James shrugged, not confirming or denying, but the truth was, she was right, and everyone knew it.
"Bet whatever it is will be in that walled paddock we saw on the tour," Goyle said. "Did anyone notice it was closed on top?"
"Maybe it won't be a monster," Harry Norris said.
"That'd be a first." Darcy Lynch summoned a book on the history of the tournament. "It's always some kind of monster. Manticores, sphinxes--"
"If it were a sphinx," Celia said, "I doubt they'd have showed us their pet one."
"That's a good point," Goyle said, smiling widely at Celia. "You're so smart. We should find out everything they have in their magizoological gardens--process of elimination. It probably won't be dragons, either, since was last time. I don't think there were ever two in a row the same--Darce?" He raised his eyebrows; Darcy ran down a list in the back of the book (James knew from his own perusals that it was a chart of all the challenges) and shook her head.
"What has shown up more than once?" Scops asked.
"Well, no offense to present company," Darcy said, "but, er..." She looked at Celia and pointed at something on the page.
Celia rolled her eyes. "I don't think even Beauxbatons would do werewolf baiting in this day and age. Besides, that's the Saturday after the full moon. We're not very threatening just then."
"Maybe they found some of Hagrid's acromantulas," James suggested. "Most of them died in the battle, but a few got away."
"Could be something local," Scops said. "A tarasque?"
"No," Celia said, "they're very protective about the tarasques. You know the story, right? St. Martha was supposed to have tamed one, only to have the villagers tear it apart. A real guilt trip. I doubt the locals would be very amused if they put a tarasque in danger from an uncouth teenager."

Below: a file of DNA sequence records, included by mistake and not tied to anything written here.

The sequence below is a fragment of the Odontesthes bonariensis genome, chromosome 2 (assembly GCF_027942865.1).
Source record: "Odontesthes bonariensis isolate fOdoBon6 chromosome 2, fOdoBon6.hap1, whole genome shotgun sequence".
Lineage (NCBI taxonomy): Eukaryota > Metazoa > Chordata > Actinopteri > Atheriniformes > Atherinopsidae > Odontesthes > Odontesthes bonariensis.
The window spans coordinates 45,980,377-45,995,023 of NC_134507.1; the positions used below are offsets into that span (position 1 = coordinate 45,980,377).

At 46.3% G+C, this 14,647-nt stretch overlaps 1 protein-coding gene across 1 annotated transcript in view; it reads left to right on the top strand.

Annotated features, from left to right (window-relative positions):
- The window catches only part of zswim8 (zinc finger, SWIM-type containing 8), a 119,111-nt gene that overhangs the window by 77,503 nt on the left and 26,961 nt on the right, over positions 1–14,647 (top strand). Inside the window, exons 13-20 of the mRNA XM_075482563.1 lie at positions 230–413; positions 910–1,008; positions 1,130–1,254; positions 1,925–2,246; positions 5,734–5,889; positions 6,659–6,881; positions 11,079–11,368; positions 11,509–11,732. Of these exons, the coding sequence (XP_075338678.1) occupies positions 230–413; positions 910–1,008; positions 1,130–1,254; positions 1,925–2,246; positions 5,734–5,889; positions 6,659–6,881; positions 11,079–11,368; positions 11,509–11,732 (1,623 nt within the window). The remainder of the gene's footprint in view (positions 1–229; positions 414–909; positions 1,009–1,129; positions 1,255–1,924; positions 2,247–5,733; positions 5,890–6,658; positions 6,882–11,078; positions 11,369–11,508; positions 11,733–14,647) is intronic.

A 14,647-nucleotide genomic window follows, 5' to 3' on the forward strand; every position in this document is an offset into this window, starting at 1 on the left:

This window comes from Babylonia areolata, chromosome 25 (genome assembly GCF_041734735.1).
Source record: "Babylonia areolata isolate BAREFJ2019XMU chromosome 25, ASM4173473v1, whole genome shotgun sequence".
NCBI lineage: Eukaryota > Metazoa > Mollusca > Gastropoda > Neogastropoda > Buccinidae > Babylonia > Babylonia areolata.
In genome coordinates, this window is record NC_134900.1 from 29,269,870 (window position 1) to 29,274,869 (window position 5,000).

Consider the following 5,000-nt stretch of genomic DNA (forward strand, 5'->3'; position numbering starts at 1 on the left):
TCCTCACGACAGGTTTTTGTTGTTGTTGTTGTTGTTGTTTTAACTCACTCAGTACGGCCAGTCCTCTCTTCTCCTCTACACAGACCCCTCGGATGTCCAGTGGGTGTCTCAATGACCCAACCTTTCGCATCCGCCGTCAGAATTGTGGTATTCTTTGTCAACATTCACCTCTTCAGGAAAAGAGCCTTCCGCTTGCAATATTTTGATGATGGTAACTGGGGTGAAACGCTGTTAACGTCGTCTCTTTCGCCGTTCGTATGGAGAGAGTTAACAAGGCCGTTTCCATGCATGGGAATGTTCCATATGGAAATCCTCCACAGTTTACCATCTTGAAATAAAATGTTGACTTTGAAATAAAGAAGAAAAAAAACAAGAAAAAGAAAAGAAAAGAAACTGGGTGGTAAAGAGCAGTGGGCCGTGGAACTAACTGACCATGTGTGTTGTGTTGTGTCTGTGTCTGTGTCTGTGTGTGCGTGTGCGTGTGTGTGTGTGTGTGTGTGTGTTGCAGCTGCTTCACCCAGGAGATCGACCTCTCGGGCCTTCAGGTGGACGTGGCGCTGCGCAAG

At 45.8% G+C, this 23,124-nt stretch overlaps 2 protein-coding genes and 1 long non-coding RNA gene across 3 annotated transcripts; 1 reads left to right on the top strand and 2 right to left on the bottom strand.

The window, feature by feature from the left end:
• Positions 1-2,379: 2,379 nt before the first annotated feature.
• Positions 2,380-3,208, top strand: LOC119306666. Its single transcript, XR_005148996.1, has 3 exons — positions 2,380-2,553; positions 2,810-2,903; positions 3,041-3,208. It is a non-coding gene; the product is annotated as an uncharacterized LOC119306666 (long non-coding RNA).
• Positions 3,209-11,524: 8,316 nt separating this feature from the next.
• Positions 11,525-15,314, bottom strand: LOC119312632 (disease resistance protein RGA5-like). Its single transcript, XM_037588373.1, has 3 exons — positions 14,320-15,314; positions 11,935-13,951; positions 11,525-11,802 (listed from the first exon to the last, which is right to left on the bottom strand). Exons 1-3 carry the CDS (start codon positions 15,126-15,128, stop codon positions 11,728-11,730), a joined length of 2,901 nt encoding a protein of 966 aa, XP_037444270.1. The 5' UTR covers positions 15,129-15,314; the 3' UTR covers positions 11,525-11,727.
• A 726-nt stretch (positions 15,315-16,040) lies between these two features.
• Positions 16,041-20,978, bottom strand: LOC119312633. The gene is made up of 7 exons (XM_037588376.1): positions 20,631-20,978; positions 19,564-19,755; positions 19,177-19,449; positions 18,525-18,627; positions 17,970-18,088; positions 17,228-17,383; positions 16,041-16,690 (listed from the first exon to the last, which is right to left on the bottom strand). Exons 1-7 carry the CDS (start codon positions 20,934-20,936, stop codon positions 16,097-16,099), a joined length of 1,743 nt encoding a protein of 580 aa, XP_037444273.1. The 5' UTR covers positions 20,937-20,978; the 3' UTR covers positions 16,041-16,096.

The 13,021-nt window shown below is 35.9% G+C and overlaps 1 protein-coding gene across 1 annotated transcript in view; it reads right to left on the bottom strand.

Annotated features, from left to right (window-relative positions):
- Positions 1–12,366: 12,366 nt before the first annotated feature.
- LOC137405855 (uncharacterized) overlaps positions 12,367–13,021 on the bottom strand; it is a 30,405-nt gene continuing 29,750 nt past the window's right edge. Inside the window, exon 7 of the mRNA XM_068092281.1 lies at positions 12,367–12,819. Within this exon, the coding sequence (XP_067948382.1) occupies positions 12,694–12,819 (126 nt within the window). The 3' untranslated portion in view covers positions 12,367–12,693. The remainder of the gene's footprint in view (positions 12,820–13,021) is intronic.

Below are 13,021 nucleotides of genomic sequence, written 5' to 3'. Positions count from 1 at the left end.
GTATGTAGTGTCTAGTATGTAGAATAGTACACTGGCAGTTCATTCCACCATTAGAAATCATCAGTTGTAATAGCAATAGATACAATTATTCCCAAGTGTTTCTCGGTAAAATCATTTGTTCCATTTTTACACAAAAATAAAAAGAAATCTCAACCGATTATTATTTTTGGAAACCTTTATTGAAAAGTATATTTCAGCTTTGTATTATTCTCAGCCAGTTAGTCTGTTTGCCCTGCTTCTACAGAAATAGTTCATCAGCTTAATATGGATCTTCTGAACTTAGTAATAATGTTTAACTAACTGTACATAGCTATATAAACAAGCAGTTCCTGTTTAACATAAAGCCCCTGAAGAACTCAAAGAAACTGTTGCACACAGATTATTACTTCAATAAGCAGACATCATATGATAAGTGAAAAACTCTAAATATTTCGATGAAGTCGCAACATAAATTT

Robards let this go on for a while, until it got late enough to remind everyone that Beauxbatons was starting its regular classes again tomorrow, and that Hogwarts classes would begin as well. "I'll have schedules at breakfast for those of you taking classes here," he said. "Get some sleep."
With that, he retired to his room on the corner of the lower floor, and the students went into the dormitories.
James lay awake for a long while, and he didn't think he was the only one.
The next morning, they rose early and went to breakfast--it was a very simple meal this time, just croissants and jams. Robards brought schedules, and James learned that he would have Magizoology, Potions, and Charms today, as well as his Hogwarts Transfiguration lesson back at the train.
The daily paper, the Voyant, was apparently provided free of charge to Beauxbatons students, as owls came through and dropped a copy on each table about halfway through the meal. Regular students jostled for favorite bits (James could hear bargaining going on about sports sections and crossword puzzles). James and Celia grabbed for it at the same time.
There was no thought of doing crossword puzzles.
The Goblet and its spill of blood were on the front page, with Amos Diggory being dragged off in a picture above the fold. "A Curse?" the headline asked, "Or A Father's Rage?" The article gave both options equal treatment, and didn't offer any others. Denis Laurent fumed that an obvious hex with Conjured blood didn't imply any more danger to the tournament than it had ever had before. His mother, interviewed as Didier's widow, said that of course there were safety concerns--someone had tampered with the Goblet--but that everything was in place to protect the champions and everyone else at the school.